All pediatric cancers and cancers of the nervous system, including brain tumors, are considered rare, according to Cancer Special Report 2017: Cancer Trends in Diagnosis, Stages, Treatment, and Survival Rates. Yet most of us don’t know there are 130 types of brain tumors, or that about 46,000 malignant brain tumors are diagnosed each year — until cancer strikes someone we love.
On St. Patrick’s Day 2016, my then four-year-old granddaughter Clara was diagnosed with a stage four glioblastoma multiforme tumor—terminal brain cancer. Her diagnosis set me on a search—either for a cure, or for treatments that might sustain her life until a cure was found.
As I watched my granddaughter withstand invasive brain surgery, aggressive radiation, and months of highly toxic chemotherapy, she exhibited an attitude that redefines the meaning of the word courage.
I also write children’s books with Clara’s older sister, my granddaughter Keira Ely. Together we wrote “SuperClara: a Young Girl’s Story of Cancer, Bravery and Courage,” a picture book dealing with brain cancer.
We wrote SuperClara to share courage and hope with children battling terminal illness. I also started the Bridge to a Cure Foundation, initially with the goal of funding research into treatments that could help sustain life for people suffering from cancer and other terminal illnesses until a cure is found
Sadly, Clara died on October 8, 2017. But our work at Bridge to a Cure goes on.
Recent breakthroughs in gene sequencing, immunotherapy and vaccine technology are creating tremendous opportunities. However, curing cancer continues to elude medical science. Why?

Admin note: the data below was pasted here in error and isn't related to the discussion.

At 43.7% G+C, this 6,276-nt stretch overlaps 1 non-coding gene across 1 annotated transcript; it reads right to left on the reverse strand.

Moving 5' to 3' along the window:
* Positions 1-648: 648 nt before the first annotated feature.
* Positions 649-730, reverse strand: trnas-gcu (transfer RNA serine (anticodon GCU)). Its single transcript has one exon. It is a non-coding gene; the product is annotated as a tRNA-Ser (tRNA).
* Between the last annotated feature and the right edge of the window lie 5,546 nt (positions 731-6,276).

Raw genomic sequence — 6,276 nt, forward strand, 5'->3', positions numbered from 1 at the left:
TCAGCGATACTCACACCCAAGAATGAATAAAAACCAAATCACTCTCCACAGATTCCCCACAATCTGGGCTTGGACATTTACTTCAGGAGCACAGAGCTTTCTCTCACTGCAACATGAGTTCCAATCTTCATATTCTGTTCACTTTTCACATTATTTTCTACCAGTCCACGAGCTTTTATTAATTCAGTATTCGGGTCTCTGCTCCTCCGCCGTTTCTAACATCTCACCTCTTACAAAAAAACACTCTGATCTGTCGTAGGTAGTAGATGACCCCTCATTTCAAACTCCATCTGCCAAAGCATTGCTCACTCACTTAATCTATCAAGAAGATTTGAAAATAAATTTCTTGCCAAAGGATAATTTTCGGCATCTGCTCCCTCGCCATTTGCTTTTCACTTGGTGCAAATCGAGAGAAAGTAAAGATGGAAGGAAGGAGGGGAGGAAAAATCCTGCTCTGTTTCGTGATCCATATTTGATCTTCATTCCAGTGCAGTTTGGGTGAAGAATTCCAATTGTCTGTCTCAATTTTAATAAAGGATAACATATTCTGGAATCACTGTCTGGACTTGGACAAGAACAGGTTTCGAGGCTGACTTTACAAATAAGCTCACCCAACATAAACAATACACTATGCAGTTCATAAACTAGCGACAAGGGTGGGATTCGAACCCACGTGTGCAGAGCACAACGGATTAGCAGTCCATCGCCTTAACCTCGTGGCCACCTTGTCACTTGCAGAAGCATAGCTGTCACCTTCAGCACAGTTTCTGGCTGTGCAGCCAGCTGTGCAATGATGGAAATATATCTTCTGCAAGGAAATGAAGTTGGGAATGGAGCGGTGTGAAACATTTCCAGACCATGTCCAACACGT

In my research I uncovered five deadly barriers to the timely development of pediatric cancer cures and treatments:
- Absence of a robust national database. Within regions, research centers, doctor’s offices, sequencing centers, and the offices of alternative medicine practitioners there is a wealth of data that — if collected and shared — would lead to quicker, more cost efficient and more successful treatments.
- The inability of even the most brilliant scientific mind to digest the millions of pages of research and medical files which could help physicians assess and treat patients. The advancements in artificial intelligence, if given the chance, could be a valuable resource toward addressing this issue.
- Inadequate collaboration within the scientific community. Like many corporate cultures, medical research is heavily influenced by reward systems, their funding source and past practices. These are all barriers to creating a collaborative environment that leverages its human resources. Many corporations in other industries recognized back in the 1980s that alignment and motivation around shared objectives would lead to greater collaboration and produce better results, and it did.